Finnish ambient Doom/Prog/Drone mongers Fleshpress have been making a hell of a noise for nearly a decade and a half now. Their sixth full length studio album, the powerfully named ‘Tearing Skyholes’ sees the band focused on refining the craft that is as much about generating feeling and atmosphere as it is pummelling the life out of their listeners. Some bands write songs in isolation, each moment a microcosm of what the band is about and some bands write epic length pieces of music, broken up by the inconvenience of tracks and numbers on a CD listing. Fleshpress unsurprisingly fall into the latter camp and don’t put on ‘Tearing Skyholes’ unless you are prepared to experience the whole vision played out in full to give you the insight as to what the band are trying to achieve with each weighty release.
Those familiar to the band will know what to expect, but for those coming to Fleshpress for the first time should prepare themselves for a long trudging dirge. This is the soundtrack to a downtrodden march over a never ending landscape. Imagine if they made a film about the parts of Frodo and Samwise’s journey in The Lord Of The Rings that wasn’t fraught with action and danger, the bits where winter kicked in and the rain lashed them making their clothing heavy, backpacks a curse, the ground cold and wet on weary, hairy feet as the horizon stretches impossibly into the distance, uphill.
This may sound unappealing but the thing with Fleshpress, as one would imagine on the long walk from the Shire to Mordor, is that there would be some spectacular scenery along the way. This is what is the chief concern of the band, creating vast sonic landscapes that are more important than the root cause of why we are on this journey. It’s movement is almost glacial at times, but it is sculpted like the rolling hills of some majestic valley.
The cavernous prog doom of ‘Washer’ starts off the album with it’s rich, ringing chords, the deep tones accented by the clean high notes, perfectly balanced in the excellent production giving a sense of beauty in the stillness before cavernous walls of feedback and evil note progressions eventually form the backdrop for guttural, gargled vocals and crashing percussion.
This pulsing, atmospheric approach continues throughout the album with the two minutes of ‘Silmien Rei’ittämä Taivas’ forming a bridge to the centre piece of the album , the massive ‘Coming Of Gaze’. Here plodding bass and the slow, creeping melody lend gravity to the whispered, breathy vocals as the track stretches over its stop/start build and release of tension. On the surface it can seem almost mellow and psychedelic as the music warps and washes over you but there is never a sense of the band relaxing. The track is the spirit of the album, distilled into 12 minutes of balanced musical exploration, each musician playing off the other and allowing all members to push themselves to the edge of their craft.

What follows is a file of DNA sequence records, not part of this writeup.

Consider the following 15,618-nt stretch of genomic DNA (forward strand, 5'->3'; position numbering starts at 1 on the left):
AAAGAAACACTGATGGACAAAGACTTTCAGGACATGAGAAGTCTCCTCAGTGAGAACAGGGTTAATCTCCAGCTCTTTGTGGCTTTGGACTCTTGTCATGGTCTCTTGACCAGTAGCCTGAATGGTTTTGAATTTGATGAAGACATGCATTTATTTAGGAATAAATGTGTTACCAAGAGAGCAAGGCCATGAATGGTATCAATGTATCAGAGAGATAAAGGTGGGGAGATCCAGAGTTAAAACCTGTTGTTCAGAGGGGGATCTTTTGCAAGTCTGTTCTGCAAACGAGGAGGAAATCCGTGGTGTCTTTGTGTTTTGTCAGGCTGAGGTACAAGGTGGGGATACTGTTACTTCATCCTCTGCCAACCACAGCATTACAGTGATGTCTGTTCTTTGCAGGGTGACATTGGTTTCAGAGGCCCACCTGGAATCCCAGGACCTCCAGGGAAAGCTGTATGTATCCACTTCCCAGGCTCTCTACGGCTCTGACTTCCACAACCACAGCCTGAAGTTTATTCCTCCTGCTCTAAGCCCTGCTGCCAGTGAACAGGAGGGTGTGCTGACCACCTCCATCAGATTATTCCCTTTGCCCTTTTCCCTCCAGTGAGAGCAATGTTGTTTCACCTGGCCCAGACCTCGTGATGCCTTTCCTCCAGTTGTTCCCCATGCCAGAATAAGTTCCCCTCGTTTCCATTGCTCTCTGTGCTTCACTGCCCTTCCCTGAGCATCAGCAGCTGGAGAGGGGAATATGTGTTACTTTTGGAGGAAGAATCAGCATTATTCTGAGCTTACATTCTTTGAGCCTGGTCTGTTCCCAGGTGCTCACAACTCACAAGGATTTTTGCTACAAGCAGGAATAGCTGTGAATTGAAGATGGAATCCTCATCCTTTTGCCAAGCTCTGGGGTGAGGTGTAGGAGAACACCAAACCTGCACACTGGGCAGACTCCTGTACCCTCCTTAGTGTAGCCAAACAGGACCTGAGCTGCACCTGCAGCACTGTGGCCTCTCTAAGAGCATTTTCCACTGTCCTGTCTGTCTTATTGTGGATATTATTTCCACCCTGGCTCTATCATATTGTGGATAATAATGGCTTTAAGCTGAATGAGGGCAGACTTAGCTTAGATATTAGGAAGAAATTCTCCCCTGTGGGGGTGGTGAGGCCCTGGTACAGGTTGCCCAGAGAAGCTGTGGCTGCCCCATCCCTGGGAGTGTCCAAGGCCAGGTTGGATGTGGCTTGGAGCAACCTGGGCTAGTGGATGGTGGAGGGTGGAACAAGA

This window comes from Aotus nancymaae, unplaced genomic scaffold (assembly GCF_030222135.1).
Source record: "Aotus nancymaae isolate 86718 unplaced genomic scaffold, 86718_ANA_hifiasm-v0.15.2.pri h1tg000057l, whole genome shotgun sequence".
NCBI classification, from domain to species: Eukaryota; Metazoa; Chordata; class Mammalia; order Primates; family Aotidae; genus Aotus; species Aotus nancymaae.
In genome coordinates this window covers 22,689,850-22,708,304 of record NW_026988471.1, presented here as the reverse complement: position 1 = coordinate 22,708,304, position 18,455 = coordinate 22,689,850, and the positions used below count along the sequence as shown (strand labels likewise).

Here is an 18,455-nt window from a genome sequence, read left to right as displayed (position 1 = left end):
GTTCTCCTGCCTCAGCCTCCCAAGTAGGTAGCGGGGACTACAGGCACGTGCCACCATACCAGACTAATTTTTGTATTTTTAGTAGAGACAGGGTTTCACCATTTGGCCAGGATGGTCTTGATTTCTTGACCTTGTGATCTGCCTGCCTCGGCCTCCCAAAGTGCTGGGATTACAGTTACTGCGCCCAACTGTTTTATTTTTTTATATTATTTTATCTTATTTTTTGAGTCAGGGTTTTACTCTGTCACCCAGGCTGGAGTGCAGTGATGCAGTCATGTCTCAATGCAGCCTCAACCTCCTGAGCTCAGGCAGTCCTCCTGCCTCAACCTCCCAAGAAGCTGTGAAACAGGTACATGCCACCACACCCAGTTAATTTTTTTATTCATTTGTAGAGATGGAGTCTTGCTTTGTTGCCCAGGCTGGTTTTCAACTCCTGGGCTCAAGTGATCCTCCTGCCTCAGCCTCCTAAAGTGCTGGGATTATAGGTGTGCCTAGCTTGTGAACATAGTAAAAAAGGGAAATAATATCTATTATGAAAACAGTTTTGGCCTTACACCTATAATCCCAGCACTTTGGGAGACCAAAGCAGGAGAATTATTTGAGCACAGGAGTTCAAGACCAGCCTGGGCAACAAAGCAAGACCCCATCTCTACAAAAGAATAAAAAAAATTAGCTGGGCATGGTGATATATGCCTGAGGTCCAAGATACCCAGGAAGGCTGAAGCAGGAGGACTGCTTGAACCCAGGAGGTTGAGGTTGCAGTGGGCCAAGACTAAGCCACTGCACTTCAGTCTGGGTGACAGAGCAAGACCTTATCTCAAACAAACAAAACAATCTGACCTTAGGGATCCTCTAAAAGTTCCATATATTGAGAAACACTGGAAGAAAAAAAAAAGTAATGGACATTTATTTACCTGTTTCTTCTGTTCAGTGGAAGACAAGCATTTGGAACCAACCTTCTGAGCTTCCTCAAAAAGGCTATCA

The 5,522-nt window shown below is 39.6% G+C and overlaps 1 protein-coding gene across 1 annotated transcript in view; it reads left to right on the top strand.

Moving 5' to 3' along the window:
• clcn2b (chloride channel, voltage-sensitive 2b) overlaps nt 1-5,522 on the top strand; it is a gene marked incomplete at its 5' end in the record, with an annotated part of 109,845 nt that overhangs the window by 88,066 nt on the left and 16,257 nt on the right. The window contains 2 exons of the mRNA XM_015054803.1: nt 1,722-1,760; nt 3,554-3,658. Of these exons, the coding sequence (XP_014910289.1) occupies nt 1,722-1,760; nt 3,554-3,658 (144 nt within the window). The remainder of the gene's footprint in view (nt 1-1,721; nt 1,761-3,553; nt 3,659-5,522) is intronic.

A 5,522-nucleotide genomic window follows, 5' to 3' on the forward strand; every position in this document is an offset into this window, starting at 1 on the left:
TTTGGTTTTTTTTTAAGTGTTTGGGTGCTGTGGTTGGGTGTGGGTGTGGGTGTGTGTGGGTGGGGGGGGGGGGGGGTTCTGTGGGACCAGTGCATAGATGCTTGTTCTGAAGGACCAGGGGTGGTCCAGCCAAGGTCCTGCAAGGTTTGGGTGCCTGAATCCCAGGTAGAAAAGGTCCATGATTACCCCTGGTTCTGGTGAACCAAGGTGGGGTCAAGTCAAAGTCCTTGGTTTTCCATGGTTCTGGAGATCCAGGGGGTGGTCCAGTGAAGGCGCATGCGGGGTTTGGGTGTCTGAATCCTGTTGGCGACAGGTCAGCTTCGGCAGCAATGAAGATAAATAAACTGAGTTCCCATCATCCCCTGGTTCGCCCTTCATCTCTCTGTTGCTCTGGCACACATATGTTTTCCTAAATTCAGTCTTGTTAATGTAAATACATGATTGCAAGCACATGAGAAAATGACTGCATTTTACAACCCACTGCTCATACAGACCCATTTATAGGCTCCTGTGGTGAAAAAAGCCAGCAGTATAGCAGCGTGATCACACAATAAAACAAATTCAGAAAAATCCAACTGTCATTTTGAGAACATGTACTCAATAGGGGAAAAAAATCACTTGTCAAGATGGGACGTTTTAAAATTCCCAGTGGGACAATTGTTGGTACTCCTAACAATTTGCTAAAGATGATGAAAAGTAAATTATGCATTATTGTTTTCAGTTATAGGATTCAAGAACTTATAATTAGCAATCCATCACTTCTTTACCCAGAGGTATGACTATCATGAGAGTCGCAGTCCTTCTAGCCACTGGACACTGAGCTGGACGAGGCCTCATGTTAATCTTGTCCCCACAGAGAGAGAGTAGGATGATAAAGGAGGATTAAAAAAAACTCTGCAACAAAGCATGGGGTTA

’Floating Paranoia’ is the highlight of the album for me, everything that has gone before – the ambience, the oppressive tension, tortured vocals delivered with a snarl and pounding rhythm but condensed into a muscular track that comes in under six minutes and in comparison feels more direct and a calculated punch in the face, just to make sure you are all still paying attention. The track itself is awash with tremelo guitar and clean sections making the contrast between this and some of the other funeral march slow passages almost catchy.
However normal service is resumed on the title track and the crushing drone experimentation is back, working through themes, not dissimilar to Jesu. Again the guitar work finds space and time to take the listener on a twisted journey, lifted again by huge riffing and more urgent moments with frantic, powerful doom laced slabs of darkness.
The closing (and unsurprisingly) epic track, ‘Each Eye Holes The Sky’, is an almost instrumental workout with faint samples and occasional rabid vocals. It simply lets the musicians get on with the business of painting a sonic picture which takes in many moods and themes. Almost shoe gaze at times, raging fury the next, it is as hypnotic as it is unsettling and a fitting way to end the album.
There is no doubt this is not a release that will please everyone. ‘Tearing Skyholes’ requires patience and a lot of time to listen to. This is akin to looking at an oil painting up closely, examining the brush techniques and surrendering yourself to the journey the band want to take you on, whether it is moments of intense paranoia or sweeping mellow guitar noodling.
Fleshpress have been doing this long enough now to find themselves content with their musical approach and some people will be equally impressed by the drawn out ringing ending to the final track as others will be looking for something more concise. If you want to take your time over an album and like your Doom flavoured with subtlety then ‘Tearing Skyholes’ is a perfect example of a band pushing their art to the extreme.
Scribed by: Mark Hunt-Bryden